T lymphocyte stress response. I. Induction of heat shock protein synthesis at febrile temperatures is correlated with enhanced resistance to hyperthermic stress but not to heavy metal toxicity or dexamethasone-induced immunosuppression

Cell Immunol. 1990 Sep;129(2):363-76. doi: 10.1016/0008-8749(90)90212-a.


We have investigated the effect of febrile temperatures (less than or equal to 41 degrees C) on T cell heat shock protein (hsp) synthesis and the acquisition of stress tolerance. Enhanced synthesis of hsps was detected in highly purified T cells and two cloned T cell lines representing helper T (D10) and cytotoxic T cell (Qa-2 128.38) subsets at temperatures as low as 39 degrees C with a maximal response at 41 degrees C. Three major hsps with approximate molecular weights of 110, 90, and 75 were detected in these T cell populations. Western blot analysis using a monoclonal antibody specific for hsp70 indicated that the 75-kDa protein represented hscp70, the cognate or constitutively produced member of the hsp70 family. Although the strongly heat-inducible hsp70 could not be detected in T cells incubated at 41 degrees C by immunoblot analysis, two-dimensional SDS-PAGE analysis did detect a modest induction of hsp70. Thus, hscp70 and not hsp70 was the major intracellular hsp70 member in T cells incubated at febrile temperatures. Enhanced hsp synthesis reflected augmented transcription of hsp genes which was contingent on the continued presence of hyperthermic stress. In order to determine whether induction of hsp synthesis conferred a state of increased resistance to thermal stress, splenic T cells were incubated at either 37 degrees or 41 degrees C (induction temperatures) and then subjected to a heat-shock challenge temperature. These studies revealed that following heat-shock challenge, mitogen-stimulated T cells preincubated at 41 degrees C synthesized DNA at an enhanced rate relative to controls (induction temperature, 37 degrees C). Thus, febrile temperatures were capable of inducing a state of acquired thermotolerance in T cells. However, the thermotolerant state did not protect T cell proliferation against other unrelated stressors such as cadmium and dexamethasone. Reconstitution experiments with accessory cells and interleukin-2-containing supernatants failed to reveal enhanced resistance in thermotolerant T cells to cadmium toxicity or the immunosuppressive activities of dexamethasone. The possibility that higher intracellular concentrations of hsps are required to demonstrate protection against these stressors was tested by the concurrent exposure of T cells to a febrile temperature (41 degrees C) and ethanol. This resulted in a synergistic increase in hsp90 and hsp70 synthesis; however, there was no evidence of enhanced resistance to cadmium- or dexamethasone-induced stress in T cells given this induction protocol. Similarly, alloreactive cytotoxic T lymphocyte responses were inhibited to the same extent in both control and thermotolerant T cells.(ABSTRACT TRUNCATED AT 400 WORDS)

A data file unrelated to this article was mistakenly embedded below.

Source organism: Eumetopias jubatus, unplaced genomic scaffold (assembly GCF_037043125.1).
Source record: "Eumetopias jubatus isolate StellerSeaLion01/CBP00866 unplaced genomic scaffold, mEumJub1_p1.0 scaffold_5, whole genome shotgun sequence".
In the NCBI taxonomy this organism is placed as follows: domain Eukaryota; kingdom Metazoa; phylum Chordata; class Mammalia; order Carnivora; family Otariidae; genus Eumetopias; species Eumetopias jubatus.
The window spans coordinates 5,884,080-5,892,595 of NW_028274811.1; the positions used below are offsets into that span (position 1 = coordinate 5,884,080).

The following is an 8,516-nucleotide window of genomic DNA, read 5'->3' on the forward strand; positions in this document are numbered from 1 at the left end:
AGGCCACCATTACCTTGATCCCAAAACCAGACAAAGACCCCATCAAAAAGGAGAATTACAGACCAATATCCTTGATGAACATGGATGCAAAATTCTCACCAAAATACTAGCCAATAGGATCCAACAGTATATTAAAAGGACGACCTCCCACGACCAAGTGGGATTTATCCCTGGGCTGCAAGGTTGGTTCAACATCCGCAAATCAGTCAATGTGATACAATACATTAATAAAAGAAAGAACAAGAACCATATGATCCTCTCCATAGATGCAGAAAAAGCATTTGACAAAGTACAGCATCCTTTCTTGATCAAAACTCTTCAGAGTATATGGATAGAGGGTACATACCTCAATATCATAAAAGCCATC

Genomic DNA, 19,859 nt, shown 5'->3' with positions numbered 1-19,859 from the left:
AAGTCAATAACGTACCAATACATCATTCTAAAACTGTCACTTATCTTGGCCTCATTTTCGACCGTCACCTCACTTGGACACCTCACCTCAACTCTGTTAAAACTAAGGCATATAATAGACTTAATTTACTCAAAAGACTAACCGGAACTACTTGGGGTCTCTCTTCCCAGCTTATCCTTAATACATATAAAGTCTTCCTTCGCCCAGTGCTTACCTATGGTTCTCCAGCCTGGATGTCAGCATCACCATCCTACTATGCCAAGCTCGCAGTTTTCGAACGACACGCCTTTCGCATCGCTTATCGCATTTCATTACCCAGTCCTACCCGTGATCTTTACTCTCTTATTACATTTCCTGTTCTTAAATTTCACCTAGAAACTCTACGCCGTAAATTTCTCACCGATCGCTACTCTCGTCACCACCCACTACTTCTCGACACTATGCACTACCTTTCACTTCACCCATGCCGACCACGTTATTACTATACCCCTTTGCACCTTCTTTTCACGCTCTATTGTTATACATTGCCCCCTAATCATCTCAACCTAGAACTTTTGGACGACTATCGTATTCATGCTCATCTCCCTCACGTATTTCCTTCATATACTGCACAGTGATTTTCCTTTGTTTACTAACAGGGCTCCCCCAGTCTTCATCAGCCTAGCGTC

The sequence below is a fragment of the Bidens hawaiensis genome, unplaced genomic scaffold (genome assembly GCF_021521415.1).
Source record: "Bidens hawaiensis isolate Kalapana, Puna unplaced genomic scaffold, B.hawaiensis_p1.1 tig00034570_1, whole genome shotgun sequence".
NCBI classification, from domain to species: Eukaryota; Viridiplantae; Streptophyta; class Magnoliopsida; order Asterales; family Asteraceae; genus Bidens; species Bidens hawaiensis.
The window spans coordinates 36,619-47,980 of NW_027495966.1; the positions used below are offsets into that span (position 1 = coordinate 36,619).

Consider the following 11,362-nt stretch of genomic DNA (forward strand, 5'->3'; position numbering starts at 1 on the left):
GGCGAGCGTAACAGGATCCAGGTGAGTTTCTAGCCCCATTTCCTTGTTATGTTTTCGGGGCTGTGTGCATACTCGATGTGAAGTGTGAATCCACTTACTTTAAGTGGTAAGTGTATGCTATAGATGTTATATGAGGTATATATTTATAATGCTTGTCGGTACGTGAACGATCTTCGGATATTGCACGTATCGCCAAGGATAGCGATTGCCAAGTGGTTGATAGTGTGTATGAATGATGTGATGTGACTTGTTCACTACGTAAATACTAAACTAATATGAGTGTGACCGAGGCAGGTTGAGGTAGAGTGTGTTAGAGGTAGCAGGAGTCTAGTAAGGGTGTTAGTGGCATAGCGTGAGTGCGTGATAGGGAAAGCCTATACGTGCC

MeSH terms

  • Animals
  • Cytotoxicity, Immunologic / drug effects
  • Dexamethasone / pharmacology
  • Drug Resistance / physiology
  • Fever / immunology
  • Fever / metabolism*
  • Heat-Shock Proteins / biosynthesis*
  • Immunity, Innate / physiology
  • Immunosuppression
  • Metals / toxicity
  • Mice
  • Mice, Inbred BALB C
  • Mice, Inbred C57BL
  • T-Lymphocytes / drug effects
  • T-Lymphocytes / metabolism*


  • Heat-Shock Proteins
  • Metals
  • Dexamethasone